Meri Mangakāhia

Meri Mangakāhia

Meri Te Tai Mangakāhia (1868–1920)
Te Rarawa, Ngāti Te Teinga, Ngāti Manawa, Te Kaitutae.

Meri Te Tai Mangakāhia was a prominent and influential Māori woman activist in the 1890s. She was well-educated and married to Hāmiora Mangakāhia, the first Premier of the Kotahitanga Māori parliament which first met in 1892. Meri made the most of her connections and social position to advance women’s rights. In 1893 she was involved in establishing Ngā Kōmiti Wāhine, committees associated with the Kotahitanga parliament. These addressed issues confronting Māori women and their whānau. Domestic violence, smoking, alcoholism, religion, single mothers and the retention of traditional skills were all on the agenda. [1]

One of Meri’s most notorious acts was to present a motion at a Kotahitanga meeting in Hawke’s Bay requesting that women vote and participate in the selection of members. She personally addressed the parliament on the motion – the first woman known to have done so. This is a transcript of her words, followed by an English translation:

E whakamoemiti atu ana ahau kinga honore mema e noho nei, kia ora koutou katoa, ko te take i motini atu ai ahau, ki te Tumuaki Honore, me nga mema honore, ka mahia he ture e tenei whare kia whakamana nga wahine ki te pooti mema mo ratou ki te Paremata Maori. 

1. He nui nga wahine o Nui Tireni kua mate a ratou taane, a he whenua karati, papatupu o ratou. 

2. He nui nga wahine o Nui Tireni kua mate o ratou matua, kaore o ratou tungane, he karati, he papatupu o ratou. 

3. He nui nga wahine mohio o Nui Tireni kei te moe tane, kaore nga tane e mohio ki te whakahaere i o raua whenua. 

4. He nui nga wahine kua koroheketia o ratou matua, he wahine mohio, he karati, he papatupu o ratou. 

5. He nui nga tane Rangatira o te motu nei kua inoi ki te kuini, mo nga mate e pa ara kia tatou, a kaore tonu tatou i pa ki te ora i runga i ta ratou inoitanga. Na reira ka inoi ahau ki tenei whare kia tu he mema wahine. 

Ma tenei pea e tika ai, a tera ka tika ki te tuku inoi nga mema wahine ki te kuini, mo nga mate kua pa nei kia tatou me o tatou whenua, a tera pea e whakaae mai a te kuini ki te inoi a ona hoa Wahine Maori i te mea he wahine ano hoki a te kuini.

English translation:

I exult the honourable members of this gathering. Greetings.

I move this motion before the principle member and all honourable members so that a law may emerge from this parliament allowing women to vote and women to be accepted as members of the parliament.

Following are my reasons for presenting this motion that women may receive the vote and that there be women members:

1. There are many women who have been widowed and own much land.

2. There are many women whose fathers have died and do not have brothers.

3. There are many women who are knowledgeable of the management of land where their husbands are not.

4. There are many women whose fathers are elderly, who are also knowledgeable of the management of land and own land.

5. There have been many male leaders who have petitioned the Queen concerning the many issues that affect us all, however, we have not yet been adequately compensated according to those petitions. Therefore I pray to this gathering that women members be appointed. Perhaps by this course of action we may be satisfied concerning the many issues affecting us and our land.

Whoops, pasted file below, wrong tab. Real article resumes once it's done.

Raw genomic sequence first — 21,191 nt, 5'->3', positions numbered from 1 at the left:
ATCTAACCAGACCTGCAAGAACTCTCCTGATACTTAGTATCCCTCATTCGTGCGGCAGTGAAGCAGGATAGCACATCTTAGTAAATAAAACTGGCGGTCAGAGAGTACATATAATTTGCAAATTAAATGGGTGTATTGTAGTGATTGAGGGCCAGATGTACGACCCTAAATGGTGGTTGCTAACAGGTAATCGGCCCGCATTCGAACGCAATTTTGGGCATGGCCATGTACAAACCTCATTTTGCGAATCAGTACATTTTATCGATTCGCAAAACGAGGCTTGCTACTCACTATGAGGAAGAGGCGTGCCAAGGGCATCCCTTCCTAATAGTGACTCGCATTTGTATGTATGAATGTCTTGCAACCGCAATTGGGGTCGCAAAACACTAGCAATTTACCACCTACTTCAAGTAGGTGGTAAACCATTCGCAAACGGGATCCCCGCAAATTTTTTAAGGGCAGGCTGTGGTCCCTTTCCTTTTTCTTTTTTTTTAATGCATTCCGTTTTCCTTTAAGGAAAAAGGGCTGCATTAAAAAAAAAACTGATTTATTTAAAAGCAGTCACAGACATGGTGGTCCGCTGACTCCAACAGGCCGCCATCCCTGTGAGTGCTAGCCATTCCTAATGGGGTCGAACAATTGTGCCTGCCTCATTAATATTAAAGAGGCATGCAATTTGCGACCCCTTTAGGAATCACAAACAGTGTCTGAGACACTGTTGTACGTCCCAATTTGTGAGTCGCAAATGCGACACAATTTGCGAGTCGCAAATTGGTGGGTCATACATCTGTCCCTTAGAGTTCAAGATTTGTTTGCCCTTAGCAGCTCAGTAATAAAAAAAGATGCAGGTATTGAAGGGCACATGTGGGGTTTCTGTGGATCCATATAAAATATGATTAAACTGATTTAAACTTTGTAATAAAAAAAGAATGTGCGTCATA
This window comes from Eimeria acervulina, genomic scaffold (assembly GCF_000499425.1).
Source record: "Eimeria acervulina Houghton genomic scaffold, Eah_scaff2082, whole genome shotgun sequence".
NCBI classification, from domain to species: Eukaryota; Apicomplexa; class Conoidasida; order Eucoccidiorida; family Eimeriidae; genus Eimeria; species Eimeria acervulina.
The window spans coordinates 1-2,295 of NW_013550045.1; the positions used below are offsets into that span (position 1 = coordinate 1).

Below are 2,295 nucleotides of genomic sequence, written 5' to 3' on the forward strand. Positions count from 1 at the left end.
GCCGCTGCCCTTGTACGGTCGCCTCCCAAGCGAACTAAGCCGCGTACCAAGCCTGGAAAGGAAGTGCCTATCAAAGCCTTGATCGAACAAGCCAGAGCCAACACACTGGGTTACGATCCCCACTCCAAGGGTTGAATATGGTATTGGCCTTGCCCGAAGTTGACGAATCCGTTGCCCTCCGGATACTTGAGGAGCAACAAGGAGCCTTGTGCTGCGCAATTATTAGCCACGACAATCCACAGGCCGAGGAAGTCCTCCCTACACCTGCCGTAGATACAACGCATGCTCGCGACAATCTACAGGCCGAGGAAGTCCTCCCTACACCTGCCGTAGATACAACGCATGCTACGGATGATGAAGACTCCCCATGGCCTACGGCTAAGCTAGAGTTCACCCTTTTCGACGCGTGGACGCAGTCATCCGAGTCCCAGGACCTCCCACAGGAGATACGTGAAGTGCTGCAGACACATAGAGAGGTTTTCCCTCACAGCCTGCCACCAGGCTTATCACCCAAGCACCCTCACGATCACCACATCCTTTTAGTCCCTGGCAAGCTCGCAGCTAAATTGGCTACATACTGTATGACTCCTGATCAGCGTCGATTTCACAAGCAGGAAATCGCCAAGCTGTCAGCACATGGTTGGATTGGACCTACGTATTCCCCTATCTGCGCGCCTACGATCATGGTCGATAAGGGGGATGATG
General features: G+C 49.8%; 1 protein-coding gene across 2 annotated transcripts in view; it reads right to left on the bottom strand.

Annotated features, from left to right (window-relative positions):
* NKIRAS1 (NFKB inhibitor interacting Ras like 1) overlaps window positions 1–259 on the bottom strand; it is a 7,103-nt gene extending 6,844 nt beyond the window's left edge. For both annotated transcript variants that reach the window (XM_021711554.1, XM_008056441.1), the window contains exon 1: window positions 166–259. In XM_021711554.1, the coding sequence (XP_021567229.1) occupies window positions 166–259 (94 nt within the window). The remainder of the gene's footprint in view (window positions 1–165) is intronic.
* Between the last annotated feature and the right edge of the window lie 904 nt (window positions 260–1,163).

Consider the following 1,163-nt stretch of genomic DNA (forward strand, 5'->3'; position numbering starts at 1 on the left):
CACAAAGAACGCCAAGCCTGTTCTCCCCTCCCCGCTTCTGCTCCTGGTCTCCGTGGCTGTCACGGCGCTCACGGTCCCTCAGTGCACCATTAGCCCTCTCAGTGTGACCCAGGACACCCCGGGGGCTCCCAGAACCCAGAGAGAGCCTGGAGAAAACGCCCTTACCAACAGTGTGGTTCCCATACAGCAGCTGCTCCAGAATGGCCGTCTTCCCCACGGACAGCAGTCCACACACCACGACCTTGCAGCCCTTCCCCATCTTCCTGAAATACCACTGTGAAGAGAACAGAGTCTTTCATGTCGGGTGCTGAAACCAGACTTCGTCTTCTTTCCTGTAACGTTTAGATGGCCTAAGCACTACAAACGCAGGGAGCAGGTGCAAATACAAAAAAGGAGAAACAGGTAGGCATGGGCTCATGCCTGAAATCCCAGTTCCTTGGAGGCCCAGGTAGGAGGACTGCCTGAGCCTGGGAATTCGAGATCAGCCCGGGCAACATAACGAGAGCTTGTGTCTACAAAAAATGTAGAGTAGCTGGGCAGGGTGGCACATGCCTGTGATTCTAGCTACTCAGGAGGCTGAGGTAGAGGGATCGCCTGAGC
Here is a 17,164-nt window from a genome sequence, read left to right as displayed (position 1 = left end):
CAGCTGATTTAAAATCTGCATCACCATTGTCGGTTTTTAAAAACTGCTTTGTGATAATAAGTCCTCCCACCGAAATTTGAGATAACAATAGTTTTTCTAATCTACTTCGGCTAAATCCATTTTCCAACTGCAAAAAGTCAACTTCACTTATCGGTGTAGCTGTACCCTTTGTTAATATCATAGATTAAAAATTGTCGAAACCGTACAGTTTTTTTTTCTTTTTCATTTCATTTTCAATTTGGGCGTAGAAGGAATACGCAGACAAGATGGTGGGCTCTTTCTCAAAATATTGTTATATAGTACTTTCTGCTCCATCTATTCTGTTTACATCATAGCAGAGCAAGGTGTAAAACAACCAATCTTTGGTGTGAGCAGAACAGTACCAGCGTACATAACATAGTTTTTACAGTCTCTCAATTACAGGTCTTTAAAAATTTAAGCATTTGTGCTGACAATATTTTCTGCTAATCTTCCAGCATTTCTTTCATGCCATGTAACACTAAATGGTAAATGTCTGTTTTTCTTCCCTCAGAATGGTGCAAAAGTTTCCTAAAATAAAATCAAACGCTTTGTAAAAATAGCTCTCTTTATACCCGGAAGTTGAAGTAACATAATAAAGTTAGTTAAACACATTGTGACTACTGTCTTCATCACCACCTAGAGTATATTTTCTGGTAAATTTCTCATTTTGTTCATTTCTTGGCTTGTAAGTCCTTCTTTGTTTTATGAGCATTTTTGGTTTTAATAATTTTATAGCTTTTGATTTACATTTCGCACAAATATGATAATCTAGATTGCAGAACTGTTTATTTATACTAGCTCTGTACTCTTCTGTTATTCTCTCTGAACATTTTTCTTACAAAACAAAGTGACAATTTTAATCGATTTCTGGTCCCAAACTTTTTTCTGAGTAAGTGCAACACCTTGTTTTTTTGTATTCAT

Perhaps the Queen may listen to the petitions if they are presented by her Māori sisters, since she is a woman as well. [2]

In 1893 all New Zealand women, Māori and Pakeha, won the right to vote in general elections. It is not known how many Māori women signed the suffrage petition, but perhaps around 4000 of them voted in the 1893 election. As Meri’s speech indicates, Maori women had different concerns from those of their Pākehā associates. Pākehā suffragists were focused on moral reform and temperance (restriction of alcohol). While Māori women were also concerned about alcohol abuse, and many became members of the Women’s Christian Temperance Union (WCTU), they were more concerned about the overall wellbeing of Māori culture.  The need to counter the effects of colonisation, particularly land loss and the lack of recognition of Māori women’s rights as the owners of land and resources, was another key motivation. Some Māori women of mana were accustomed to having decision-making power over men, whereas Pākehā women had long endured patriarchal domination. Even so, Māori women did not win the right to vote in Kotahitanga elections until 1897. The Kotahitanga parliament met for the last time in 1902.

Meri Te Tai Mangakāhia continued to be active in Māori politics and welfare. In partnership with Niniwa i te Rangi of Wairarapa, she started a column named Te Reiri Karamu (‘The Ladies’ Column’) which was published in Te Tiupiri (The Jubilee). Letters and articles published in Te Tiupiri and other Māori newspapers are indicative of robust intellectual debate and show that Māori women were highly engaged in issues of women’s rights in the late 19th century and beyond.

See also the entry on Meri Te Tai Māngakahia in the Dictionary of New Zealand Biography.


[1] Tania Rei, Maori women and the vote, Huia Publishers, Wellington, 1993, p. 19.

[2] Adapted from a translation by Charles Royal in Charlotte Macdonald, Merimeri Penfold and Bridget Williams (eds), The book of New Zealand women Ko kui ma te kaupapa, Bridget Williams Books, Wellington, 1991, p. 413.

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